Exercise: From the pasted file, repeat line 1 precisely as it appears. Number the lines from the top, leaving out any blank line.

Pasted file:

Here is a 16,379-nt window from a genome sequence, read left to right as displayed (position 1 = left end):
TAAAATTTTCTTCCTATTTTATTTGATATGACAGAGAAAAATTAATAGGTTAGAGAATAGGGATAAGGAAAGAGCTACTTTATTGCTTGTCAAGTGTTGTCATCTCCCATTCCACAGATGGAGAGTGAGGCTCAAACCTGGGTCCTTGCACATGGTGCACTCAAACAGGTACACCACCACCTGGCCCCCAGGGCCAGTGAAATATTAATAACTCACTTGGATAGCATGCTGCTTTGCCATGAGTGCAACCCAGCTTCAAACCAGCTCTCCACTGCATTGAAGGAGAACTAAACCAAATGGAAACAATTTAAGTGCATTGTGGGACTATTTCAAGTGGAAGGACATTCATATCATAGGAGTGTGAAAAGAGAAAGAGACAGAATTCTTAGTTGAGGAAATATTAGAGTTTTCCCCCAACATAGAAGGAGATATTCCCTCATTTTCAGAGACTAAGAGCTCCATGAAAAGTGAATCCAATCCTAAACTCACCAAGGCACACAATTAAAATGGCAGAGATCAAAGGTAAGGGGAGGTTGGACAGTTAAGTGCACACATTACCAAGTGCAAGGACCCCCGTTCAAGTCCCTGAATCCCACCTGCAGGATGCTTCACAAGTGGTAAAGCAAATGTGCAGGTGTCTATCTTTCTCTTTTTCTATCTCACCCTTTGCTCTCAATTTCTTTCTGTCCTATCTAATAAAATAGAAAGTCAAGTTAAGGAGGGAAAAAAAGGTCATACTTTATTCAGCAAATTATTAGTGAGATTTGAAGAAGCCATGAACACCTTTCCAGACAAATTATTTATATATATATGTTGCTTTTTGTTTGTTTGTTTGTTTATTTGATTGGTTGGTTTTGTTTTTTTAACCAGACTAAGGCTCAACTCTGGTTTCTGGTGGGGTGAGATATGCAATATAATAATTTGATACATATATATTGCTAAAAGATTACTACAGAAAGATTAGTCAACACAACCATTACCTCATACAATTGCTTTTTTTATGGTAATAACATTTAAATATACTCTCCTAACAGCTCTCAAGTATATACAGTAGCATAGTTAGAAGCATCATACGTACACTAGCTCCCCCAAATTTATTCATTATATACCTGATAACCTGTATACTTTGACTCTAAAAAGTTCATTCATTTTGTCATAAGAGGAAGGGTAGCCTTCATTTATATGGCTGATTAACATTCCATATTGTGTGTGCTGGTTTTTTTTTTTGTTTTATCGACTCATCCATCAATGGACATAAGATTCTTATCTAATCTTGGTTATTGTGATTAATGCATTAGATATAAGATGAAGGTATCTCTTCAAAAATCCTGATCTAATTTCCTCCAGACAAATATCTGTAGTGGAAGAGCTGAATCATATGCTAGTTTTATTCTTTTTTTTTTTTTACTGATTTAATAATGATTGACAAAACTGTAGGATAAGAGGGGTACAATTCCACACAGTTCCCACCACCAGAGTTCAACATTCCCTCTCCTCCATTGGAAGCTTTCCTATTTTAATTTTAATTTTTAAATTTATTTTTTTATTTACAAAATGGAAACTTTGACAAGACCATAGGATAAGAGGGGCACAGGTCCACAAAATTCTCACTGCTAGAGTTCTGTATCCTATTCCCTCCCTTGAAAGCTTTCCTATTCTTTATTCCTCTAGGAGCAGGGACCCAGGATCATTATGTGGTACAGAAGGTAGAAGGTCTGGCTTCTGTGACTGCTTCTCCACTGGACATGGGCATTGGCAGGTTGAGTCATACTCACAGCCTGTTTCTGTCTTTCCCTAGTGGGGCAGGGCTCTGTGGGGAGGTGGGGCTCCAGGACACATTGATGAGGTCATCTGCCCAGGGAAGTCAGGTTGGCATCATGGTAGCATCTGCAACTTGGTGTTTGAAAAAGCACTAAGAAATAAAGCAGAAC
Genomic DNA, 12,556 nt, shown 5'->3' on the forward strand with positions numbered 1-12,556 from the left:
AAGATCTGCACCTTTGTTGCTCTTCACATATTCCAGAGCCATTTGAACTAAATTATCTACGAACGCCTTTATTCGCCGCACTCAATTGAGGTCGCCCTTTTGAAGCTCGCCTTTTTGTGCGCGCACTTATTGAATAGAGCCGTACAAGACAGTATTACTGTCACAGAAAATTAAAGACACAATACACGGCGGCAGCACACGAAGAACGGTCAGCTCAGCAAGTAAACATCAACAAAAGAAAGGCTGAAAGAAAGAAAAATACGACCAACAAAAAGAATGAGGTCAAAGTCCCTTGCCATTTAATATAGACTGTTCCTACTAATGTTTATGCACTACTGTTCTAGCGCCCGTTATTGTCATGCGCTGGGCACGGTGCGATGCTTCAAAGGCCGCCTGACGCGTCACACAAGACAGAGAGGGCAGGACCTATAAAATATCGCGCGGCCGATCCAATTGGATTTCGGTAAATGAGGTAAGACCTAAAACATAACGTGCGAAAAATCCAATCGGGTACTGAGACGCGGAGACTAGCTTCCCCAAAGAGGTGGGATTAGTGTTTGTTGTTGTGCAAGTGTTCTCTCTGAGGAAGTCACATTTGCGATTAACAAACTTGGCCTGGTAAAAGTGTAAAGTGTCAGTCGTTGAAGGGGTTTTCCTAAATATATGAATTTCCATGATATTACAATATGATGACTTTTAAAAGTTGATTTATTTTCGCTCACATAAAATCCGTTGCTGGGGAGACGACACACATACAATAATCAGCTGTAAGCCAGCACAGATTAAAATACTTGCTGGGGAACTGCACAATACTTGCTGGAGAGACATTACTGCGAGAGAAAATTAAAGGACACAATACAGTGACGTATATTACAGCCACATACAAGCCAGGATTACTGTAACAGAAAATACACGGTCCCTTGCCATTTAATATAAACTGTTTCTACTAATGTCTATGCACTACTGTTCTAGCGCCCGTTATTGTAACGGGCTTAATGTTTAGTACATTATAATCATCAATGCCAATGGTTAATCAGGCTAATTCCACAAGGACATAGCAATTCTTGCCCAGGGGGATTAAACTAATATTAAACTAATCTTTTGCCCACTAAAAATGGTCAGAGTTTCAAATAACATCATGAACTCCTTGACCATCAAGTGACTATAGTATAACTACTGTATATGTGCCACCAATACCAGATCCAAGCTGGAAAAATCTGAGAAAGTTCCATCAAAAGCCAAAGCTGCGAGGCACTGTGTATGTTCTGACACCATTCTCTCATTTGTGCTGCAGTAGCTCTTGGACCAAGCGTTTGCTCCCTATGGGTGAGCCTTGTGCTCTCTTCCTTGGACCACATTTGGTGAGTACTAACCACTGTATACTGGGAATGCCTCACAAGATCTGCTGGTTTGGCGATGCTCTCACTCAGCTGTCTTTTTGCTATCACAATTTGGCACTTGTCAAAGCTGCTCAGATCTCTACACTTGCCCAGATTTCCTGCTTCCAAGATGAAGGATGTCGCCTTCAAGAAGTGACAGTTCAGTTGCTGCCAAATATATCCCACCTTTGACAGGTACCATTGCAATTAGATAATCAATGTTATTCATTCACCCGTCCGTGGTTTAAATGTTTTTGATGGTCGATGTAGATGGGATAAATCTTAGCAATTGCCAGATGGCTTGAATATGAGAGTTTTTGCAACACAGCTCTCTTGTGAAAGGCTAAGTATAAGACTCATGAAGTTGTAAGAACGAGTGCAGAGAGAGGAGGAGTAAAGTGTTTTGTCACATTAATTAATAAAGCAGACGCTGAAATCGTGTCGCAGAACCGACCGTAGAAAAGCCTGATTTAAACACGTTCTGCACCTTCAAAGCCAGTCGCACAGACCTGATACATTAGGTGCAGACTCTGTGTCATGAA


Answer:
Here is a 16,379-nt window from a genome sequence, read left to right as displayed (position 1 = left end):